• Improving the power efficiency

    Rosen Anastasov01/04/2018 at 20:45 0 comments

    The code seems to be up and running successfully. Tested for several hours with no issues. The up-to-date version and schematics is available in the GitHub repository. Still some TODOs, but the main flow is there.

    Next step was to improve the efficiency. Started by removing the power LEDs from both the Arduino and the SIM800C. Current measurements showed the following results after that was done:

    • Step down converter - 7mA @ 12V .
    • SIM800C in sleep mode - from 0.5mA to 1.2mA @ 12V .
    • Arduino - 3.9mA @ 12V .

    Pretty disappointing results for the step down module. After quick look at the datasheet for LM2596 I found out that the quiescent current should be between 5mA and 10mA. That explained it all.

    I'll try with MP2307 based module. According the datasheet this should reduce the step down converter consumption below 1.5mA. There are even more efficient ICs, but I don't find modules with them, and I don't want to invest much time in creating the step down converter by myself.

    The SIM800C current is pretty reasonable. Nothing to change there.

    The Arduino current is a bit high, but still is quite acceptable.

    Software optimization can reduce it quite a lot, but will complicate the code. There is LowPower library, but from the quick research I did - it stops the millis() timer and the current code relay on it.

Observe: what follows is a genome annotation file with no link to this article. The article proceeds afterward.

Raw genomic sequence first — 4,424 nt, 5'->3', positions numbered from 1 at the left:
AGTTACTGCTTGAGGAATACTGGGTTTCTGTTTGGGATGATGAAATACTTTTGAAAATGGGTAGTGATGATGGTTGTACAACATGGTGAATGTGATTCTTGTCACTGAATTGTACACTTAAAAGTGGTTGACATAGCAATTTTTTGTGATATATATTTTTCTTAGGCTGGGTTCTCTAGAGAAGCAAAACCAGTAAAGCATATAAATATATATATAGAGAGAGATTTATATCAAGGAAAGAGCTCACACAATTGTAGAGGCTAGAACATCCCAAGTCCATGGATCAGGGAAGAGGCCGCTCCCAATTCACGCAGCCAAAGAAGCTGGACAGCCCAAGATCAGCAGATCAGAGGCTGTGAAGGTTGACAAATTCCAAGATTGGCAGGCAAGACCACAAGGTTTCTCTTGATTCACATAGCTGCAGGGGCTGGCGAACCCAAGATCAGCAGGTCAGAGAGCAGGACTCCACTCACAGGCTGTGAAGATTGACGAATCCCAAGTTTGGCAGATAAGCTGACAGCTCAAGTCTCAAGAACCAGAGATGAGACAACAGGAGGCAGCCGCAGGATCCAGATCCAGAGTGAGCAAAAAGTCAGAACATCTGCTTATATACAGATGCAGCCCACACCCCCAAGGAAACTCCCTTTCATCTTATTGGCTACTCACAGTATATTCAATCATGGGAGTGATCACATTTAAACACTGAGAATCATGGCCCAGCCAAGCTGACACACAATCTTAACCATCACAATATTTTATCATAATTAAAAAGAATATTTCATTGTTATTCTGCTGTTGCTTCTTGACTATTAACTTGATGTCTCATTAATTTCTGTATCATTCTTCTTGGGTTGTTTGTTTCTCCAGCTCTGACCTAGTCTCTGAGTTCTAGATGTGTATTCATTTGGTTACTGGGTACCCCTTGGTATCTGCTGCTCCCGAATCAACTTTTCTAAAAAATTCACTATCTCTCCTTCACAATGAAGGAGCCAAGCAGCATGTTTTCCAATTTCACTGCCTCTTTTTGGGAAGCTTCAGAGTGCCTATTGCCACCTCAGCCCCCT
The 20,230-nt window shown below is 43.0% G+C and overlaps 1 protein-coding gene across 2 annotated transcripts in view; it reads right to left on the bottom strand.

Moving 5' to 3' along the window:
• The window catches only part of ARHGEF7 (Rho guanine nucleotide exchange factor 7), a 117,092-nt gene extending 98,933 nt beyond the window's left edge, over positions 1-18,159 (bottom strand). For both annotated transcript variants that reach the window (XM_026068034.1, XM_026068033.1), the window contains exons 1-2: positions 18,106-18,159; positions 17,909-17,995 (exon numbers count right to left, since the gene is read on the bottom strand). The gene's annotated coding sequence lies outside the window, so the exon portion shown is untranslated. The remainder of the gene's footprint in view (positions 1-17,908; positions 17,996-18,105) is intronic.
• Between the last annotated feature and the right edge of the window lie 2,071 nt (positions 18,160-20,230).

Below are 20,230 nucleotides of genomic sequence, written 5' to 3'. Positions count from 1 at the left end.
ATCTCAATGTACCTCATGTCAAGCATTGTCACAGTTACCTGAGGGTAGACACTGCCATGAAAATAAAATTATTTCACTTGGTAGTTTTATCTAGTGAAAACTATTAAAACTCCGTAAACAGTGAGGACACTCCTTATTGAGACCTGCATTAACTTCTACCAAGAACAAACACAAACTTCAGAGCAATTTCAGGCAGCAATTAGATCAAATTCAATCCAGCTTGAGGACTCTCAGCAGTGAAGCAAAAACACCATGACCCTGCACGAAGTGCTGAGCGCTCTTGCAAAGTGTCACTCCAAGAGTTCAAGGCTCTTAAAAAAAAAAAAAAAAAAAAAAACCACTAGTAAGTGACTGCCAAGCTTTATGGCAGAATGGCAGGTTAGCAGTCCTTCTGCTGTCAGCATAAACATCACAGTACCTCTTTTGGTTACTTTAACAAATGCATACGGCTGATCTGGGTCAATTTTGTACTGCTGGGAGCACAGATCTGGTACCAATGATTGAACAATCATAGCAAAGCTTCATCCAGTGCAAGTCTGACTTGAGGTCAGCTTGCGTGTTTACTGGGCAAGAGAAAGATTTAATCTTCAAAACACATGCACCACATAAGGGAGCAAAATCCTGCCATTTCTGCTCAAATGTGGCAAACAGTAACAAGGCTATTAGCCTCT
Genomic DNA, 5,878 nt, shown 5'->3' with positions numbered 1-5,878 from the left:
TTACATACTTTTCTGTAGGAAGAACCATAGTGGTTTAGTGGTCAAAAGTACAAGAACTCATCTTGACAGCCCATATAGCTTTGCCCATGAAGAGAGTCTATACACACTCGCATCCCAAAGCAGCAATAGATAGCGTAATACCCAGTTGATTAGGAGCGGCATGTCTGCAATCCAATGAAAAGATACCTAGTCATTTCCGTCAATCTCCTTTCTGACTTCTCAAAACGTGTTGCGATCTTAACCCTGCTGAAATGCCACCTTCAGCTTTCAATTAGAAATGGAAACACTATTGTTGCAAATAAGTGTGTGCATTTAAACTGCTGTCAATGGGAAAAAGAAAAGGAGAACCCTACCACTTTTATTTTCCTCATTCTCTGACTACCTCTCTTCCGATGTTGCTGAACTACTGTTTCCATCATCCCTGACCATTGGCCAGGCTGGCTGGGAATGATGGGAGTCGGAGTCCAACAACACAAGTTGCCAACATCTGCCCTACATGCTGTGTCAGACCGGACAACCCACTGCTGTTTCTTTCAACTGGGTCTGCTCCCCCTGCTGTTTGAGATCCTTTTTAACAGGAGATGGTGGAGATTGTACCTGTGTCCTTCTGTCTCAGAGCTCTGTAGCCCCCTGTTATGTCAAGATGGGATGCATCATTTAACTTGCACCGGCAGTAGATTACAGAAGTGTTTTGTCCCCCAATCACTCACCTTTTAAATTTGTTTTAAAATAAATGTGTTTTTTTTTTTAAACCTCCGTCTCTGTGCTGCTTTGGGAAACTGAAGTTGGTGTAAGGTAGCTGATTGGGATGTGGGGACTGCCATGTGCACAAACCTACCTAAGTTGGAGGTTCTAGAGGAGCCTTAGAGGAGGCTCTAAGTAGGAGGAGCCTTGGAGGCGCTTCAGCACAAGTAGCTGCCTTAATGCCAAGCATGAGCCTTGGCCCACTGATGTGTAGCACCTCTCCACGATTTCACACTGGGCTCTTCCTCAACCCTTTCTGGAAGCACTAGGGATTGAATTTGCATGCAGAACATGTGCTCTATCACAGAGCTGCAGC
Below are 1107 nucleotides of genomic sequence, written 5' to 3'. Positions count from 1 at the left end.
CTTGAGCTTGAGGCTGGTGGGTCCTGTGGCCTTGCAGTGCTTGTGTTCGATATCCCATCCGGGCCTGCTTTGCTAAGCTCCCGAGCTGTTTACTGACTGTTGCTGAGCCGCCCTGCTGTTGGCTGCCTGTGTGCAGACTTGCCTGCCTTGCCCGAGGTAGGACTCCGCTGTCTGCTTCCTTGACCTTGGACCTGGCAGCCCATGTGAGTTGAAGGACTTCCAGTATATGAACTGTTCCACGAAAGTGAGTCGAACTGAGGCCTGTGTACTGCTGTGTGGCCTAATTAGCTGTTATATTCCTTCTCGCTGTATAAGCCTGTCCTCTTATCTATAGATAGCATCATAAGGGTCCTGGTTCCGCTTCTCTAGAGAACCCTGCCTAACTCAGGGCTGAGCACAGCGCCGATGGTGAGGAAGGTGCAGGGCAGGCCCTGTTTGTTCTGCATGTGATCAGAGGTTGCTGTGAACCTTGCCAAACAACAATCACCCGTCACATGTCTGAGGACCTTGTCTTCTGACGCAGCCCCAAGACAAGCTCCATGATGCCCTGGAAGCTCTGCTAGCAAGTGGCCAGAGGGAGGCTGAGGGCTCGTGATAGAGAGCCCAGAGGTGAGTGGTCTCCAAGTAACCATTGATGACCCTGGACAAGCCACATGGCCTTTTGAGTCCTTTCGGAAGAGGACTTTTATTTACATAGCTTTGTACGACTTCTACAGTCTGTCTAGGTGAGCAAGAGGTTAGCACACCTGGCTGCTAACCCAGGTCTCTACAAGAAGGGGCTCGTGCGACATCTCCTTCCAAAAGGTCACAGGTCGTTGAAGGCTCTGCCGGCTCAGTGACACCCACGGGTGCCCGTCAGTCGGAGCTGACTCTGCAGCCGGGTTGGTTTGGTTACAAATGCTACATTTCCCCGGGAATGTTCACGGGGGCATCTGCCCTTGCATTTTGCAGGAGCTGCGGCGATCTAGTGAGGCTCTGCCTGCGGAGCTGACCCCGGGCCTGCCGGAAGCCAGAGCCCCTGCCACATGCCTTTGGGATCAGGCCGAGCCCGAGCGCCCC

The goal is to have the GSM remote running below 10mA. If I manage to achieve that I'll not invest efforts in further improvement related to the efficiency.

  • Hardware build

    Rosen Anastasov12/23/2017 at 21:03 0 comments

    The hardware is ready and running. Below you can find the connection diagram for some of the components. 

    The cheep module from China was 'broken' by design. The module is designed to work at 5V. To lower the voltage two diodes were added (in red rectangle). SIM800 is well known to be power hungry and can consume over 1A at startup. The forward voltage of the two diodes combined is about 0.8V. However at peek current the voltage drop is over 1.5V and the supply voltage for the module drops below 3.3V. As result - the module restarts 9 of 10 times during startup. To resolve this the DC-DC step down converter was adjusted at 3.8V and the diodes were short circuited. The module was working stable after that. 3.8V is sufficient for stable operation at 16MHz for the ATmega328 processor.

    The diode on the 3.8V is used to avoid burning up SIM800C module while the Arduino is powered from the USB. While USB powered the Arduino works at 5V. The SIM800C will not survive at 5V according the data sheet. The diode can freely be removed after the processor is programmed. 

    The PWX pin (orange wire below) is used to startup the module. If you just power it up it is in shutdown mode. To start it up you need to bring PWD pin to ground. Well, not exactly to ground, but low enough. The diode limits the 5V from the Arduino flowing to the SIM800C and destroying it. To startup the SIM800C the D4 pin is set to output mode. Bringing it low for 1 second powers on/off the SIM800C.

    Shortly - 5 wires are needed between the Arduino and the SIM800C module:

    1. Common ground (black wire).
    2. Common VCC at 3.8V (red wire). Connected to 5V and V_TTL at SIM800C and to 5V on Arduino side. V_TTL is the power of the built in TTL level converter in the SIM800C module.
    3. RX (green). Connected to RX on SIM800C and D2 on the Arduino.
    4. TX (blue). Connected to TX on SIM800C and D3 on the Arduino.
    5. PWX (orange). Connected to PWX on SIM800C and D4 on the Arduino. Split by low drop diode.